Often likened to The Stylistics, though a group such as Philadelphia’s Blue Magic might be a more accurate parallel, The Main Ingredient enjoyed a far greater degree of success in their native country, and just one medium sized hit in the UK, with a top thirty pop chart entry in 1974, ‘Just Don’t Want To Be Lonely’. While they certainly modeled themselves on the close harmony groups of the era, they were capable of being a more versatile act, with mid-tempo and dance oriented tracks, and, interestingly, covered 1970’s classics by both The Isley Brothers and Stevie Wonder, which was a brave thing to do given the superb originals. The group was formed as far back as 1964, but worked under different names, The Poets and The Insiders, before finally they changed to their permanent name and the genesis of this choice was apparently a bottle of coke. By 1970 they had already signed to RCA where they enjoyed their greatest commercial success and were under the production talents of Bert de Coteaux, later of Crown Heights Affair fame. The group enjoyed first success with a top thirty R & B song in, ‘You’ve been my inspiration’, and then a cover of The Impressions’ ‘I’m So Proud’, that placed them in the top twenty before they hit the R & B top ten with ‘Spinning Around (I must be falling in love)’. By far their biggest American success came in 1972 and a terrific groover in, ‘Everybody Plays The Fool’ (a number two R & B, and number three pop hit no less) with a mini rap, harking back to the Lou Rawls monologues. By this time, the former lead vocalist, Donald McPherson had died of leukemia and been replaced by Cuba Gooding Sr., who would go on to become the lead and most distinctive voice of the group sound. Sadly we also lost him in 2017 too.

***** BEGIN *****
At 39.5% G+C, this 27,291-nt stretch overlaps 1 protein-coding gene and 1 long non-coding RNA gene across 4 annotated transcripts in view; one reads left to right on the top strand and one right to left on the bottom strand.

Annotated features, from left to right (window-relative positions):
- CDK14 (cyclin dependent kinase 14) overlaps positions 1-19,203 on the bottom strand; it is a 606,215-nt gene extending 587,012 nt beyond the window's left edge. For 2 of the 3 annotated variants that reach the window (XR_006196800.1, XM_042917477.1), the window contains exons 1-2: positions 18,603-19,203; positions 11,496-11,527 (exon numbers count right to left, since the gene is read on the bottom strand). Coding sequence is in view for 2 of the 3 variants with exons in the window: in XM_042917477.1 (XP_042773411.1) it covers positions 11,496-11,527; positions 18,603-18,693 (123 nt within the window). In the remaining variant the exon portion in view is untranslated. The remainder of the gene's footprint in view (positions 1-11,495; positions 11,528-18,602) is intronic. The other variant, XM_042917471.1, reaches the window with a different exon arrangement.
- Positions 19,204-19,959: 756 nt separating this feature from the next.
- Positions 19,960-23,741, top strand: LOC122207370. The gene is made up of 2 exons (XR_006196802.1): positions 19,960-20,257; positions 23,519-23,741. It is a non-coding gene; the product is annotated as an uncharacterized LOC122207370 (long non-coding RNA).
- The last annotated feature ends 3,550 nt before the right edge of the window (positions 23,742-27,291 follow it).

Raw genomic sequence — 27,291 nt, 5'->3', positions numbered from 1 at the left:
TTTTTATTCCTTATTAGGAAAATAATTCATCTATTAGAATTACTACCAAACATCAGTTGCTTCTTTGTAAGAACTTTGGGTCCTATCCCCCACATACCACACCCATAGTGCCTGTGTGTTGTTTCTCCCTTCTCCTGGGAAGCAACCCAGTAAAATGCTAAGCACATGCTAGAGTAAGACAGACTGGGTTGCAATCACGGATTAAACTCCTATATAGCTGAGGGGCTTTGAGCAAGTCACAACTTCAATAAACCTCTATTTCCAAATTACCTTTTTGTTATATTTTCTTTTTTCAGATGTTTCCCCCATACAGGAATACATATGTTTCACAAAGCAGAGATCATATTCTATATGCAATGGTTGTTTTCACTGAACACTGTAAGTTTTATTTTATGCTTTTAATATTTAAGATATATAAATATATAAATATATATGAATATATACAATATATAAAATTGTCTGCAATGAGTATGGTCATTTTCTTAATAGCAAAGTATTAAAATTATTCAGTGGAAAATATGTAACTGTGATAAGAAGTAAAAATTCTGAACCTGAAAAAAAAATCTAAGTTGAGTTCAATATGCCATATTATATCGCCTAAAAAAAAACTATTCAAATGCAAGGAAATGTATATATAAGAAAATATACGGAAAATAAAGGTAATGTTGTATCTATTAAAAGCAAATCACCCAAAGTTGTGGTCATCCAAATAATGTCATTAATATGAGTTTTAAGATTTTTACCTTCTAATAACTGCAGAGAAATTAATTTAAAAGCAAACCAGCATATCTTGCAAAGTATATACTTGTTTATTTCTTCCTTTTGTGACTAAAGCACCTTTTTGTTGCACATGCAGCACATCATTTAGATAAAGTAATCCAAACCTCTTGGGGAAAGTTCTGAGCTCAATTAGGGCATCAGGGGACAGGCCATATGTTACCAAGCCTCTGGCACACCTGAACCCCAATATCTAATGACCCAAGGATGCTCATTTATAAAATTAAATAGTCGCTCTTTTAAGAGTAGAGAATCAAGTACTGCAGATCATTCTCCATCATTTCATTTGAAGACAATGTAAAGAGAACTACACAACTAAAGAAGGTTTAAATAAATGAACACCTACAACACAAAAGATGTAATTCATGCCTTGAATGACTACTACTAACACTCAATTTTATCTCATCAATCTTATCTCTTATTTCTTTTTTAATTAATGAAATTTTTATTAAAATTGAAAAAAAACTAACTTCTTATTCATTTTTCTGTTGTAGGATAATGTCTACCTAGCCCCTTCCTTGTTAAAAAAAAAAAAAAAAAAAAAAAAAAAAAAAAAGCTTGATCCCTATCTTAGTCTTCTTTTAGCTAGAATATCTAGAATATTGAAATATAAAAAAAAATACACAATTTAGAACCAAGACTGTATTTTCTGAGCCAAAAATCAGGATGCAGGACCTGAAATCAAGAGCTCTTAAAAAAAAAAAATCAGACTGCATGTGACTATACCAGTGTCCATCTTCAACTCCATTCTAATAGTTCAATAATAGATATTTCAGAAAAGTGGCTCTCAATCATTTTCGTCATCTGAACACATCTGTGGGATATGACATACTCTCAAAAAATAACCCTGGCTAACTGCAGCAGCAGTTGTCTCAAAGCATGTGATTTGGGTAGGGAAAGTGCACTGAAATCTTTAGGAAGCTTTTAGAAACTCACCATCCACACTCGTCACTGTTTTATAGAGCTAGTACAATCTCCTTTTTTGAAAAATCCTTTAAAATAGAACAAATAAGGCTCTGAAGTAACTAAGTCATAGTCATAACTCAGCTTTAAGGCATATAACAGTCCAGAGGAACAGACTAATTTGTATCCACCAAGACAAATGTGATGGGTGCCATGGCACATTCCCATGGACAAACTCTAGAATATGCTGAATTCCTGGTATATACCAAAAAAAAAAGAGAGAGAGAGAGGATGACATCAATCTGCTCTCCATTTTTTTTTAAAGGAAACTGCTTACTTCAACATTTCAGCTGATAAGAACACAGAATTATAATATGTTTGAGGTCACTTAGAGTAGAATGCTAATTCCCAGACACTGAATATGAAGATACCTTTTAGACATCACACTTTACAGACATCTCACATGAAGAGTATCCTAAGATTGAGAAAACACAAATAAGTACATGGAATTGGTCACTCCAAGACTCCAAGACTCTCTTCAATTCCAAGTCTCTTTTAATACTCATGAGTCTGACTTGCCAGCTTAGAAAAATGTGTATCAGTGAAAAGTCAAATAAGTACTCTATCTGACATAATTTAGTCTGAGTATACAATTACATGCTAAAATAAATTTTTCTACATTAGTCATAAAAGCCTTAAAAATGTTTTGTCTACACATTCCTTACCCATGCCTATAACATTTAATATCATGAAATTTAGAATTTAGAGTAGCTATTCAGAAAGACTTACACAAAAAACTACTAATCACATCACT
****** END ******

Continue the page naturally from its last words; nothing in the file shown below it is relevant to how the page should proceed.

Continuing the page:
There was, though, a different side to the group that seldom gets mentioned. In 1971, they cut a more socio-political commentary in, ‘Black Seeds Keep On Growing, and then recorded their two most endearing albums in, ‘Afrodisia’ and ‘Euphrates River’, from 1973 and 1974 respectively. From these two wonderful albums twelve tracks have been judiciously selected here. They include a creative reworking of The Isley Brothers’ opus, ‘Summer Breeze’, which creates an altogether different vibe with harp, piccolo and strings intro, and operates at a slower tempo than the original. The only pity is that the other cover, ‘Work To Do’, is not included here. A medley of Stevie Wonder’s epic ‘Superwoman/Where Were You When I Needed You’, while not on a par with the original, nevertheless offers up an interesting second version with flute and light orchestrations. Another song from the mid-1970’s that has been picked up on by subsequent generations is, ‘Happiness Is Just Around The Bend’, which has a subtle Latin funk accompaniment and is a real slow burner of a tune that could comfortably fit into the rare groove (though not as rare as all that) idiom. Excellent and extremely well researched discographical notes courtesy of Charles Waring and label illustrations to accompany. Far more than just another 1970’s harmony group, The Main Ingredient made their own personal imprint upon 1970’s soul music.